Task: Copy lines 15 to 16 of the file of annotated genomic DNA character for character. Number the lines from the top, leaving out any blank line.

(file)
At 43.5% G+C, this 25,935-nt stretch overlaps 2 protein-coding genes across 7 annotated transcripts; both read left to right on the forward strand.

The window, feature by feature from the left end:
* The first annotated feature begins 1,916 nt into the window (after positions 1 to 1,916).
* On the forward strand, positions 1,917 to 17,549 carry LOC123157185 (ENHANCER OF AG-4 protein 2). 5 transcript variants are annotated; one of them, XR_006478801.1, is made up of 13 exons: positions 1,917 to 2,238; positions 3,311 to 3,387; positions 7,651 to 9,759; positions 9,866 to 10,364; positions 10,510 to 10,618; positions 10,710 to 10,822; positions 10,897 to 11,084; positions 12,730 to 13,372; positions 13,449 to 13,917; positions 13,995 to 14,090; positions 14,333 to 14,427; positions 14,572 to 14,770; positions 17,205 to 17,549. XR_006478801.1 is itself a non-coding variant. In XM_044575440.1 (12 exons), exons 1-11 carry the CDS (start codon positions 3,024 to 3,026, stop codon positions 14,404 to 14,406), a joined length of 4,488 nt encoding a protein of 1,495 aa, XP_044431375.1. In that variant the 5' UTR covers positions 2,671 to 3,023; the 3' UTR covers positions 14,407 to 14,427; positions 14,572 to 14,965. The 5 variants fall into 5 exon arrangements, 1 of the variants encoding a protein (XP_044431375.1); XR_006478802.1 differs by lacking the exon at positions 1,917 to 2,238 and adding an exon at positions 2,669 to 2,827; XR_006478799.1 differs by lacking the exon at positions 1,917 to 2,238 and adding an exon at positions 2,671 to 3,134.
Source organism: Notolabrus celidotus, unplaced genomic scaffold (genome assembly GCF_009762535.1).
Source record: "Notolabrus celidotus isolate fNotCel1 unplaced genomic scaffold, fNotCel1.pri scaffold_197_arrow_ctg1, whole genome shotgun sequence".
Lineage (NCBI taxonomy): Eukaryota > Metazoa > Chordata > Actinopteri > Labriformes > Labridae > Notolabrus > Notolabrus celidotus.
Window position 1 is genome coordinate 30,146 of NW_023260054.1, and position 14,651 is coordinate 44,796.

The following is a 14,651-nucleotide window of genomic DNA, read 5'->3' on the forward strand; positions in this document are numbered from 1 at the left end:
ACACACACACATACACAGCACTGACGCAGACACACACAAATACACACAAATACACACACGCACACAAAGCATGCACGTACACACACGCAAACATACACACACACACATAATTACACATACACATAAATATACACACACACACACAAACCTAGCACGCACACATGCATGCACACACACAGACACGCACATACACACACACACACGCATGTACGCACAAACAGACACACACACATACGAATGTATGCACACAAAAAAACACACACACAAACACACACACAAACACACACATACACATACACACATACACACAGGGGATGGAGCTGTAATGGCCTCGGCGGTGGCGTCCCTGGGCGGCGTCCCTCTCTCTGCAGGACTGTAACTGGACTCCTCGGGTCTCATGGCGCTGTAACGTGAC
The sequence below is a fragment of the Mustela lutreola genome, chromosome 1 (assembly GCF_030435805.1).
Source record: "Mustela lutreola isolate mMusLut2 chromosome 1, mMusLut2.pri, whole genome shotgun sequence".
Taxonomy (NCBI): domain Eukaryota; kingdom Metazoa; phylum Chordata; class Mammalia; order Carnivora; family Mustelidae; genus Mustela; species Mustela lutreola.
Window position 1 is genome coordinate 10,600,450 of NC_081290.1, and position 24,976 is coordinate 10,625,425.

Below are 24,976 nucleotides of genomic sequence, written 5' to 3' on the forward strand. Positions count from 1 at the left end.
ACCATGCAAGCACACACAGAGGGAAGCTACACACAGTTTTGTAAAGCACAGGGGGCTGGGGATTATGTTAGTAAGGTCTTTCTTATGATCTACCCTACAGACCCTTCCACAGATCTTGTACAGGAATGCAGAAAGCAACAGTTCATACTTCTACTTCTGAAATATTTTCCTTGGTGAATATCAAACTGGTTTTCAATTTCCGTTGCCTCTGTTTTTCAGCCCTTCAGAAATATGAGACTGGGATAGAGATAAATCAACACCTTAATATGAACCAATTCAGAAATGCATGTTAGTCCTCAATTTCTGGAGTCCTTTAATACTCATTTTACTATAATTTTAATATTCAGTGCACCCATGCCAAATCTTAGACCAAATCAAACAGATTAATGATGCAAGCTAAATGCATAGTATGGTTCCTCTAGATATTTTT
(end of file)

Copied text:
Below are 24,976 nucleotides of genomic sequence, written 5' to 3' on the forward strand. Positions count from 1 at the left end.
ACCATGCAAGCACACACAGAGGGAAGCTACACACAGTTTTGTAAAGCACAGGGGGCTGGGGATTATGTTAGTAAGGTCTTTCTTATGATCTACCCTACAGACCCTTCCACAGATCTTGTACAGGAATGCAGAAAGCAACAGTTCATACTTCTACTTCTGAAATATTTTCCTTGGTGAATATCAAACTGGTTTTCAATTTCCGTTGCCTCTGTTTTTCAGCCCTTCAGAAATATGAGACTGGGATAGAGATAAATCAACACCTTAATATGAACCAATTCAGAAATGCATGTTAGTCCTCAATTTCTGGAGTCCTTTAATACTCATTTTACTATAATTTTAATATTCAGTGCACCCATGCCAAATCTTAGACCAAATCAAACAGATTAATGATGCAAGCTAAATGCATAGTATGGTTCCTCTAGATATTTTT